Tuesday, September 16, 2014

The thousand natural shocks the bench is heir to

I'm not surprised that Marco Van Basten has stepped down as coach of Az Alkmaar because of "mental and physical problems".

I'm just amazed at how many people seem eager to become a coach, a job that makes most other jobs look stress-free.

You may have difficult days at work from time to time but you don't have the hot breath of 50,000 people blaming you when one of the over-bred multi-millionaires you send out to implement your policies have a bit of an off-day.

When absolutely everything that could go wrong has gone wrong you don't have to go and face a room-full of hacks who seem completely at a loss as to how to fix their own business but can immediately tell you where you're going wrong in yours.

You don't turn on the radio to hear a load of hacks gleefully discussing how soon you'll be fired.

I don't think anybody puts themselves through that kind of thing for the money.

1 comment:

  1. Anonymous4:37 pm

    "I don't think anybody puts themselves through that kind of thing for the money."

    A few do, at the lower end of football's financial spread, whether through relative lack of career earnings or overeager expenditure thereof.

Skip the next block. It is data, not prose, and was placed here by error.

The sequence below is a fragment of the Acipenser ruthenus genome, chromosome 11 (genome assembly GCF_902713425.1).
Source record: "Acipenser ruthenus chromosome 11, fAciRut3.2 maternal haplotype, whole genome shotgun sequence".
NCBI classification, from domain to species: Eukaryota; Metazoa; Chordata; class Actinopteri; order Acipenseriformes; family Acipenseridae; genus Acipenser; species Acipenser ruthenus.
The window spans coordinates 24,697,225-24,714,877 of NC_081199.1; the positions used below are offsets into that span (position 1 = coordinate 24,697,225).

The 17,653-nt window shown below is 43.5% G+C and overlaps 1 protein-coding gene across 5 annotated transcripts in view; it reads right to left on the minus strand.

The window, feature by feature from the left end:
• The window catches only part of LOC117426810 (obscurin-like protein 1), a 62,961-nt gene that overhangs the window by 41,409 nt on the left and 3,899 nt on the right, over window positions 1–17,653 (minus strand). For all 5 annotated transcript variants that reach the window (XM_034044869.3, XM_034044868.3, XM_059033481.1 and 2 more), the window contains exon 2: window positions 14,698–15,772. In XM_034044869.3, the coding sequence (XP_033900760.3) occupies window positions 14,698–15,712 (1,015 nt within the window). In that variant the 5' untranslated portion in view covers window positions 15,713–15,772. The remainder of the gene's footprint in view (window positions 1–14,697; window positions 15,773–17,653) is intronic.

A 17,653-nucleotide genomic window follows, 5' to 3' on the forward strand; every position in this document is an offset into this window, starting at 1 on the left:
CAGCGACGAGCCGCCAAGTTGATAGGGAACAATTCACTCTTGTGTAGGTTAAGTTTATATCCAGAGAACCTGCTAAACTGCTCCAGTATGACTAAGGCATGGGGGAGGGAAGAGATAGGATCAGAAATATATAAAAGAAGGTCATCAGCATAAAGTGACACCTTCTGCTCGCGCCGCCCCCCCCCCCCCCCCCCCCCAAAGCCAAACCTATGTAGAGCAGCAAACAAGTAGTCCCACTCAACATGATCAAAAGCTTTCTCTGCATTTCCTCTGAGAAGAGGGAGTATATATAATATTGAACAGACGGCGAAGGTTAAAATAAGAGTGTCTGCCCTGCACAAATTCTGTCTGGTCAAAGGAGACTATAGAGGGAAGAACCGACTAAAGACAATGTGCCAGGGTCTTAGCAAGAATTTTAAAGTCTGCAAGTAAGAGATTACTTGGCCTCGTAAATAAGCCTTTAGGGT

Most, however, do it because they're addicted to the game their bodies can no longer play. Sam Allardyce told me it's nothing like playing, but it's the next best thing; his sentiments echo down the years, as those who can longer lace up boots ascend to management, which they fancy is a promotion but doesn't make them nearly as rich and, in a somewhat related point, always makes the much more expendable.

    Besides, both sorts – the skint and the addicted – are usually unqualified to do much else. There's only so many seats for pundits, and footballers aren't the most loquacious: if you think the ones on the telly are bad, you want to try talking to some of the undereducated teenage millionaires we have to interview. Nor is it journophobia: off the record, most will speak more volubly but rarely more intelligently.